Louise tells us that for many years she dreamt of coming to The Small School as a teacher. She finally achieved it near the end of her career. If there's something that tells teachers at The Small School apart it's their motivation. The relationship with the students is cherished, so as to build the respect and commitment that such a close-knit community needs. At The Small School, trust is one of the pillars of the relationship between teachers and students, and this, which also improves students' achievement, can only happen in groups of 350 pupils or less2. The educator, author and social activist Deborah Meier, from the US-based Small Schools Movement, claims that in smaller schools it is possible to have a face-to-face democracy, enabling students to take part in decision-making. This is evident here, where all members of the community have a chance to communicate frequently with each other, and not just about academic contents.
Feeling that the school is an extension of your home is easy at The Small School. But it's not just the warm and friendly atmosphere, the beautiful classrooms: families get involved in the running and maintenance of the school as much as they can. Every day, one of the parents comes in to cook lunch (which is vegetarian, organic and locally sourced when not grown in the school garden) with two of the pupils. Many weekends are devoted to repairs in the school which are undertaken by the families. And a third of the school expenses is obtained through fund-raising activities carried out by parents. Last but not least, every afternoon, after assembly, everyone chips in with dusting and cleaning up. Nobody grumbles or slopes off.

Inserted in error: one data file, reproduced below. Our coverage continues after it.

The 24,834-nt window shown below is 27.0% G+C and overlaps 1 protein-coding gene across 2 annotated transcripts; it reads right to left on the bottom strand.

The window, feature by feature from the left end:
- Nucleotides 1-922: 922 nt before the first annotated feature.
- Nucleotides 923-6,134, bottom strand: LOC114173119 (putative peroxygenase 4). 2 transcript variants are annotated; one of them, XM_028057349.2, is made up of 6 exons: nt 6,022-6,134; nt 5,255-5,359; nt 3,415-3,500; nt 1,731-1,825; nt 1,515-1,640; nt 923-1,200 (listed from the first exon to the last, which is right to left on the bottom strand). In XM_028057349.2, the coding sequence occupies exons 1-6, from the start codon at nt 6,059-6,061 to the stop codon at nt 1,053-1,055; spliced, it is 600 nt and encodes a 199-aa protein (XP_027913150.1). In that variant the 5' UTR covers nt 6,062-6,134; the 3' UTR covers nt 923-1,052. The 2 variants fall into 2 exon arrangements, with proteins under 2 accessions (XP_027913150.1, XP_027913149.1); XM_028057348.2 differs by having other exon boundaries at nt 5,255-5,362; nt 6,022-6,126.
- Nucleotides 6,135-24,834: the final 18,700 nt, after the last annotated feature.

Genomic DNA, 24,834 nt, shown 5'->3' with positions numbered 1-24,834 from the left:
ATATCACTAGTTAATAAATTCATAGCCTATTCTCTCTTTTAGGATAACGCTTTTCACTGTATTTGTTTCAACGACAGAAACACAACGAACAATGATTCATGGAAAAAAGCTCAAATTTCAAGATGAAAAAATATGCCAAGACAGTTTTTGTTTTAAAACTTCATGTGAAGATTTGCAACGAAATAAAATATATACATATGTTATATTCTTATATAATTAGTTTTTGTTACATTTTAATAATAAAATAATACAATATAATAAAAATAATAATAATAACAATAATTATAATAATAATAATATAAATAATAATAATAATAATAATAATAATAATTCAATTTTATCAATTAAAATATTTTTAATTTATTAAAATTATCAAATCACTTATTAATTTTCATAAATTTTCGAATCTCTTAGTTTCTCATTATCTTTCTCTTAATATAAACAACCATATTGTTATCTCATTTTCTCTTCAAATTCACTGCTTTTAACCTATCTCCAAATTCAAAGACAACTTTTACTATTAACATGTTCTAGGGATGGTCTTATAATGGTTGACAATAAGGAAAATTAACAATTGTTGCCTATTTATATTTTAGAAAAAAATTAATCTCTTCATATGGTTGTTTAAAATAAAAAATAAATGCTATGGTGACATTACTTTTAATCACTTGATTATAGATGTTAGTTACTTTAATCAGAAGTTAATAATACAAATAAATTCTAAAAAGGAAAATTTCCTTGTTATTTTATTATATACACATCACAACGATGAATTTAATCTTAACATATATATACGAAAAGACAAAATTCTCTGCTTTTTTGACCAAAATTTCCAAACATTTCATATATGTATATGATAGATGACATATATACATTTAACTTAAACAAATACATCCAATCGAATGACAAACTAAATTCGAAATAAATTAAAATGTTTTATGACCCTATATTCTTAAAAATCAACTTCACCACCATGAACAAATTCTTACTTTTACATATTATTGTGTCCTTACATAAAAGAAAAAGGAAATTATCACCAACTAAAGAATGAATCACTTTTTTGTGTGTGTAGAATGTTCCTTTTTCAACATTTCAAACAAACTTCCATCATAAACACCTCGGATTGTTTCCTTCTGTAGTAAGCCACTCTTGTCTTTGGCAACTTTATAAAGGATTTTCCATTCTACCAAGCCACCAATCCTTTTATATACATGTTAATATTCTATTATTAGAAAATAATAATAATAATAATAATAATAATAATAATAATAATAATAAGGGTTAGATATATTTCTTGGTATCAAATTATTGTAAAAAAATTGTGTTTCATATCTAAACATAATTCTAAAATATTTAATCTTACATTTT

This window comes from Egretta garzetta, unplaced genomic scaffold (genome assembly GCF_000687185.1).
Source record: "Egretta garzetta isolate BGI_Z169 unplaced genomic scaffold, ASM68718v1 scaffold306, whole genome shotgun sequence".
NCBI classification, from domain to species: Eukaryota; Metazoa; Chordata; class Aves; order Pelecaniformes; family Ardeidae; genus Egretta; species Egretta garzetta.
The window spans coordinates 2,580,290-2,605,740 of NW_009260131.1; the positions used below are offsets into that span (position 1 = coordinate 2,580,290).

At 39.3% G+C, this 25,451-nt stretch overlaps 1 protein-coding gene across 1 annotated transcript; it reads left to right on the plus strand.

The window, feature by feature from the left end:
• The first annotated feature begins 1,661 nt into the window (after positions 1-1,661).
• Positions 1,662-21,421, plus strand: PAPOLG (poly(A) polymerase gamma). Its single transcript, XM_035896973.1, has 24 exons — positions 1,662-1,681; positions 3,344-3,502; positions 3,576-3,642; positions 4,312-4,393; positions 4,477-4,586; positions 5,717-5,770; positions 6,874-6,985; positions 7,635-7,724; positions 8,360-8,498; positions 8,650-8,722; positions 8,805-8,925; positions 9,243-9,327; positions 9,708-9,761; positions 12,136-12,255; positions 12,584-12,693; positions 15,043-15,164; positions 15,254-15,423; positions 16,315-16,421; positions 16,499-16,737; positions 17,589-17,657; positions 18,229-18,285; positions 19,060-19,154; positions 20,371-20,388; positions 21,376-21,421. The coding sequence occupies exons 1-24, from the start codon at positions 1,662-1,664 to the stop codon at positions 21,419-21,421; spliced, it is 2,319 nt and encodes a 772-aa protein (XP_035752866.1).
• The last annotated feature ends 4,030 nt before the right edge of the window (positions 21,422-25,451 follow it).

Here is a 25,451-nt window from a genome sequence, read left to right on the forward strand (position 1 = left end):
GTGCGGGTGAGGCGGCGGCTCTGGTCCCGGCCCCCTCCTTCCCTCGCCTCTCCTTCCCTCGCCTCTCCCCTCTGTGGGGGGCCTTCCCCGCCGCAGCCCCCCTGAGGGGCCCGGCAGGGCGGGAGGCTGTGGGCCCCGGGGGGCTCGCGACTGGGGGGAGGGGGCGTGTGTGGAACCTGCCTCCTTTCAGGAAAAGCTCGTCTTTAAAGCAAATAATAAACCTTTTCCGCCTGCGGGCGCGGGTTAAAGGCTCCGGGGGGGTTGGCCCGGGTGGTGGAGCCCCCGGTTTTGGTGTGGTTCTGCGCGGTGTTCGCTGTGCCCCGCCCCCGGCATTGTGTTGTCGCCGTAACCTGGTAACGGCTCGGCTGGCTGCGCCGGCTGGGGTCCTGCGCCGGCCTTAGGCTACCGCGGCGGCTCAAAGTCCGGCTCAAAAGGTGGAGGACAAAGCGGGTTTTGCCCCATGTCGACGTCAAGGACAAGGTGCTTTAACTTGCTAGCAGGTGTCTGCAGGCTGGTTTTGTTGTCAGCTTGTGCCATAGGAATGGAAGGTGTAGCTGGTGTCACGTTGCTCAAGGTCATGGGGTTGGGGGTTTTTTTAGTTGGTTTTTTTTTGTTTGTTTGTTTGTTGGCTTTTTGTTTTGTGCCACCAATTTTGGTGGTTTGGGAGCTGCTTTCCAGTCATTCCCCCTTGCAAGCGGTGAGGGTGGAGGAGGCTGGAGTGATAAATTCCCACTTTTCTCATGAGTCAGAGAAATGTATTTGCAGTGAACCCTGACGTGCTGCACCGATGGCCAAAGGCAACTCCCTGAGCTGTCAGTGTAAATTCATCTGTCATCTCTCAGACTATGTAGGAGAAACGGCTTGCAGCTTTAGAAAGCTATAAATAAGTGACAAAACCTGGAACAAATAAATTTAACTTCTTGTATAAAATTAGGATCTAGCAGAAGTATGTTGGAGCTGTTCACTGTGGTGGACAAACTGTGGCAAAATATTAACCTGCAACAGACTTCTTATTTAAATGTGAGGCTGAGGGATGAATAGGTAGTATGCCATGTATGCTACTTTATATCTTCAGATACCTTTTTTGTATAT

To our surprise, at The Small School we shall find two Spanish mums whose children come to the school: Francina y Rocío. Francina tells us about the change she has seen in her son since he's been able to study here: 'He's loose, he moves freely, he feels included'. Rocío, the same as Francina, was looking for a school where her daughter Alba would feel respected. Alba spent many of her high-school years in Spain in a school where, as she says, 'there were some 1500 students and classes were really noisy, there was a lot of rote-learning', and she compares this with the family atmosphere she has found here, where 'you can get to know your teachers, talk with them'. Here, as well as new teachers and class mates, she has found friends.
After spending some days at this school, it feels such a shame to have to say goodbye. The school has been our refuge too, and it has helped us see how education can transform peoples' lives, make them more involved, more generous, happier. Before we leave, some of the students give us a hug... the same way they once hugged Chloe, making her want to learn again, to take her own path and, most of all, to live.
April 30, May 1 and 2, 2014